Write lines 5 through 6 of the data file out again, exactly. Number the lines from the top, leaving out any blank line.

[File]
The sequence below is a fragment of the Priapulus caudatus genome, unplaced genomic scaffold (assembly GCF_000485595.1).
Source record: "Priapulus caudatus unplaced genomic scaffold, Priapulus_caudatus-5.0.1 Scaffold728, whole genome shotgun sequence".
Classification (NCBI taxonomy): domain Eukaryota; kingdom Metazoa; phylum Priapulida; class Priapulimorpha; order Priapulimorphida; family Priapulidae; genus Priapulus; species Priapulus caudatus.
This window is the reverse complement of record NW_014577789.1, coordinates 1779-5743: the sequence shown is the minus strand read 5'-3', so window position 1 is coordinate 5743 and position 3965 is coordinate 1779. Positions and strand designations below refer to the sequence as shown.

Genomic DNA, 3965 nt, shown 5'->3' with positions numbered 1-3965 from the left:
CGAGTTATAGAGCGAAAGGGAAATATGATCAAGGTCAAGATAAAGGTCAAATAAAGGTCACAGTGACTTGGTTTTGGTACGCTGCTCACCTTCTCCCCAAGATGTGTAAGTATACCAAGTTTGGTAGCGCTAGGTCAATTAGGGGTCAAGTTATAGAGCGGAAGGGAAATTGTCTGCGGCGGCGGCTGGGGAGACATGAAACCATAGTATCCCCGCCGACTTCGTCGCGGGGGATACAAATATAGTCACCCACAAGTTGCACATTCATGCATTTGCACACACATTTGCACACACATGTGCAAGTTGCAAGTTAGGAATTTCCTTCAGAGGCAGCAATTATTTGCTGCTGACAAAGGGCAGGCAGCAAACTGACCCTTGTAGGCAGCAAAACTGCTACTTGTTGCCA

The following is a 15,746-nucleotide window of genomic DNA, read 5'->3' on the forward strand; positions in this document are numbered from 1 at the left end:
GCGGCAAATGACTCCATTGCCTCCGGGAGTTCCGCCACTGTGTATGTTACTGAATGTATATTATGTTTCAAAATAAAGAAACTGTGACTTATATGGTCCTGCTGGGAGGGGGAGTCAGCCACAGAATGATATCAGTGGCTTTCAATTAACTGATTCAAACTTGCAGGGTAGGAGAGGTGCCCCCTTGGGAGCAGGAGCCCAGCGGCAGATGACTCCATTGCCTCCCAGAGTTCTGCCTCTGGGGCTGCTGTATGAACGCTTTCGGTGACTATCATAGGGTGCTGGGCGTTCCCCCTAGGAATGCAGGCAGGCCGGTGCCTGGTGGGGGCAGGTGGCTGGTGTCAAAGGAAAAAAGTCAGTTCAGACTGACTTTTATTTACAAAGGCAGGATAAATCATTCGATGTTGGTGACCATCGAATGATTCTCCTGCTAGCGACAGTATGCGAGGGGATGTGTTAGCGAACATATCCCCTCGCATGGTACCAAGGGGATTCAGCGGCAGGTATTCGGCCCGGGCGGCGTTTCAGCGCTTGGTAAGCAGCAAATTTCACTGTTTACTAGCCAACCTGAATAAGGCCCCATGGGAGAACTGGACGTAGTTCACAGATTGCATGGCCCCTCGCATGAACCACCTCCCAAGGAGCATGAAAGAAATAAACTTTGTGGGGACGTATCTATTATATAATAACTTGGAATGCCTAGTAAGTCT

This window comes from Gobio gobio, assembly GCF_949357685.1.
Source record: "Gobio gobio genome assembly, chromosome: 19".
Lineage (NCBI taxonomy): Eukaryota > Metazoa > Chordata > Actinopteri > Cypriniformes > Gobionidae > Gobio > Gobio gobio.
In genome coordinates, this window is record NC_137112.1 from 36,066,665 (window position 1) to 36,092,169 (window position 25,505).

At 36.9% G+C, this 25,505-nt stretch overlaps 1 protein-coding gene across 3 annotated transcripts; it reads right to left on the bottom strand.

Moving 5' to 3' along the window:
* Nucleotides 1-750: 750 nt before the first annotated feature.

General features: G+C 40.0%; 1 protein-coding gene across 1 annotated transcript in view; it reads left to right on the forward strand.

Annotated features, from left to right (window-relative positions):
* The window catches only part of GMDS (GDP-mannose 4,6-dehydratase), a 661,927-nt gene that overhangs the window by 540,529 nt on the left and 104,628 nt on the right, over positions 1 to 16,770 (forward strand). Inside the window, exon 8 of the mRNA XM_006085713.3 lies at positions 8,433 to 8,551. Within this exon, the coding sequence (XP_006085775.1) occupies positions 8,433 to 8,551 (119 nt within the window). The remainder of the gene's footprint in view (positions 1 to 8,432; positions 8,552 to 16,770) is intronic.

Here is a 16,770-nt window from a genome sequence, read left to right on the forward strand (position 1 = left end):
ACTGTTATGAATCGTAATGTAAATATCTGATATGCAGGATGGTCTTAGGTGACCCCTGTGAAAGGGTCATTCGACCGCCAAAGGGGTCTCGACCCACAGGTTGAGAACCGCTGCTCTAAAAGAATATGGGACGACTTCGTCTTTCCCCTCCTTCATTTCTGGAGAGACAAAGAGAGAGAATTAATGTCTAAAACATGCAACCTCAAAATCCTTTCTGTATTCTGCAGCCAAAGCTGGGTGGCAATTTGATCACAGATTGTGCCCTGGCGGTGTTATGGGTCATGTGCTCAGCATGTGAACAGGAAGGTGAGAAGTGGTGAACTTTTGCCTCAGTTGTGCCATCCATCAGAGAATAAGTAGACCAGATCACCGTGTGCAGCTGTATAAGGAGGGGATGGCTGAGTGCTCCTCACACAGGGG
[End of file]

Genomic DNA, 3965 nt, shown 5'->3' with positions numbered 1-3965 from the left:
CGAGTTATAGAGCGAAAGGGAAATATGATCAAGGTCAAGATAAAGGTCAAATAAAGGTCACAGTGACTTGGTTTTGGTACGCTGCTCACCTTCTCCCCAAGATGTGTAAGTATACCAAGTTTGGTAGCGCTAGGTCAATTAGGGGTCAAGTTATAGAGCGGAAGGGAAATTGTCTGCGGCGGCGGCTGGGGAGACATGAAACCATAGTATCCCCGCCGACTTCGTCGCGGGGGATACAAATATAGTCACCCACAAGTTGCACATTCATGCATTTGCACACACATTTGCACACACATGTGCAAGTTGCAAGTTAGGAATTTCCTTCAGAGGCAGCAATTATTTGCTGCTGACAAAGGGCAGGCAGCAAACTGACCCTTGTAGGCAGCAAAACTGCTACTTGTTGCCA